In an ad it debuted during the opening ceremonies of the Olympics on Friday night, the world's largest oil company presented itself as nothing more than a merry band of do-gooders who were "mapping the oceans," "turning algae into biofuel," and "defeating malaria."
A little-known fact, however, is that while ExxonMobil was misleading the public about climate disruption, it was also using trade rules to increase its power, to bolster its profits, and to actively hamper climate action.
Last week, an open letter to the Clinton Foundation asked that it return more than $1 million in donations it has received from Exxon in recent years. The letter, signed by 20 organizations and individuals, cited the blatant disconnect between its stated mission to address climate change.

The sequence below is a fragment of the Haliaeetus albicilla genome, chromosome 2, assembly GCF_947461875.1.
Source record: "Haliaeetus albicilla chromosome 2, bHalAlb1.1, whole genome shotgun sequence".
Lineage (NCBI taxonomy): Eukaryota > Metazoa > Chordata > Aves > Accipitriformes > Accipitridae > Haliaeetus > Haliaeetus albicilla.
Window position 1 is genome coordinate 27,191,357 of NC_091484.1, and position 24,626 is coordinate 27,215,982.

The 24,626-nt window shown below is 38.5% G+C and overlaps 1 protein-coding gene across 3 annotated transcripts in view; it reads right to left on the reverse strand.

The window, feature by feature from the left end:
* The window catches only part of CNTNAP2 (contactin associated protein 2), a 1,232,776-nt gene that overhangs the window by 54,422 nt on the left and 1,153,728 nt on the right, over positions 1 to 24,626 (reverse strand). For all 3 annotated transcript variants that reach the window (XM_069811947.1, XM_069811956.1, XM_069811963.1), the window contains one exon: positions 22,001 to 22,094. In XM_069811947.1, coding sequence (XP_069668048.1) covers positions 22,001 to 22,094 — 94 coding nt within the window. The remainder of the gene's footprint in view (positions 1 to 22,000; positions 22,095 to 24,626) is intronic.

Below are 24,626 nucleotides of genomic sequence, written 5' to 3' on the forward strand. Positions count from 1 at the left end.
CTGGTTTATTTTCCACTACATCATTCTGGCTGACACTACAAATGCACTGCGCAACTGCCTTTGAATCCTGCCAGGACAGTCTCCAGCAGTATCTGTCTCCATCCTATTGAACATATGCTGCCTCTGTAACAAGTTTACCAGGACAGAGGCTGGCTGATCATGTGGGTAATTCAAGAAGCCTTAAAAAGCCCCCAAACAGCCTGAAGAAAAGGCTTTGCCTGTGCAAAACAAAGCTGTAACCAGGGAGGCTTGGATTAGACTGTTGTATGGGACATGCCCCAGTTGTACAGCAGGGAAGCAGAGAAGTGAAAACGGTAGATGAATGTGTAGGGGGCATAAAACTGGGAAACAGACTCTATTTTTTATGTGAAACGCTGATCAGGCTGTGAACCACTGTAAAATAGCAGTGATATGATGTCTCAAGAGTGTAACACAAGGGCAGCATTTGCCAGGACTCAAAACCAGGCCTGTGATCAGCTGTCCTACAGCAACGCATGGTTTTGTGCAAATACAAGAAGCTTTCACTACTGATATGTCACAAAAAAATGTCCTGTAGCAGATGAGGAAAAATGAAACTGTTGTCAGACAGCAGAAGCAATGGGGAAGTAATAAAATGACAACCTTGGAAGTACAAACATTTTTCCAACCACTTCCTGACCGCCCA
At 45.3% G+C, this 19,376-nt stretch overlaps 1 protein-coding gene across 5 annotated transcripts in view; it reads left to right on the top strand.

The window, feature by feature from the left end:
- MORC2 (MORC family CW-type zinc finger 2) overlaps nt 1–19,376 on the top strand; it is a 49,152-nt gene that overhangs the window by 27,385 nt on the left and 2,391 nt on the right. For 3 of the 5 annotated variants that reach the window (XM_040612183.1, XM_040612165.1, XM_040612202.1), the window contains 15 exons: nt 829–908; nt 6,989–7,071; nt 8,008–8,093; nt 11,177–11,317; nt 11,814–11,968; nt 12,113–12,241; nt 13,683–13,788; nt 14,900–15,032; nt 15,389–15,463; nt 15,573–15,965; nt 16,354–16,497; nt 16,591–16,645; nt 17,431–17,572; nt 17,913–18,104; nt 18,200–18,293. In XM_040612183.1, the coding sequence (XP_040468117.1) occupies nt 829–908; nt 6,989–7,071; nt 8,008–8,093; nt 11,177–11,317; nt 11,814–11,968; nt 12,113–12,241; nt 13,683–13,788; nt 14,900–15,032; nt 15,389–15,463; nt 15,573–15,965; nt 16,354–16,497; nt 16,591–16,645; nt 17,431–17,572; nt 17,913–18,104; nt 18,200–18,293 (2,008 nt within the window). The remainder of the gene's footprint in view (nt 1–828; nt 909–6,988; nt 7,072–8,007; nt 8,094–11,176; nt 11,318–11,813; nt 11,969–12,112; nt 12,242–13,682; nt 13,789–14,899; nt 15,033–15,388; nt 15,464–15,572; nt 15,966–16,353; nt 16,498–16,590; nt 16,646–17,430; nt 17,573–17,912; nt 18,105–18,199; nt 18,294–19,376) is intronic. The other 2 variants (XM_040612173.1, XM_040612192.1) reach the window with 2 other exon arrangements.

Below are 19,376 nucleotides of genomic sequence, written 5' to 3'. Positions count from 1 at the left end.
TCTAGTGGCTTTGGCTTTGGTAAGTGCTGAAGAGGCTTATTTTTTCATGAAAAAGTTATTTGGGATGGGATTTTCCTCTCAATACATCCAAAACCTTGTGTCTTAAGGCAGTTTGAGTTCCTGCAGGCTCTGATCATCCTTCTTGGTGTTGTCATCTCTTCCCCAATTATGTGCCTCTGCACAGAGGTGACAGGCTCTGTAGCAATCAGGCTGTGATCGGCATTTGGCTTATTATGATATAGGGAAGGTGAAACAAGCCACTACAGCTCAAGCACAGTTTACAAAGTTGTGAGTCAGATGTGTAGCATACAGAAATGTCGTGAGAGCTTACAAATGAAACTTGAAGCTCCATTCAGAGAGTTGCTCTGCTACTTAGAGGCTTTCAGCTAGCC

Just over a week before the U.S. signed the Paris climate agreement at the conclusion of the COP21 United Nations summit, President Barack Obama signed a bill into law with a provision that expedites permitting of oil and gas pipelines in the United States.
Caught in the crosshairs of an ongoing New York Attorney General investigation exploring its role in studying the damage climate change could cause since the 1970's and then proceeding to fund climate science denial campaigns, ExxonMobil has announced an interesting job opening.
In a sentence buried at the very bottom of a story making headlines nationwide, Politico revealed for the first time one of the funders of Columbia University's influential Center on Global Energy Policy (CGEP).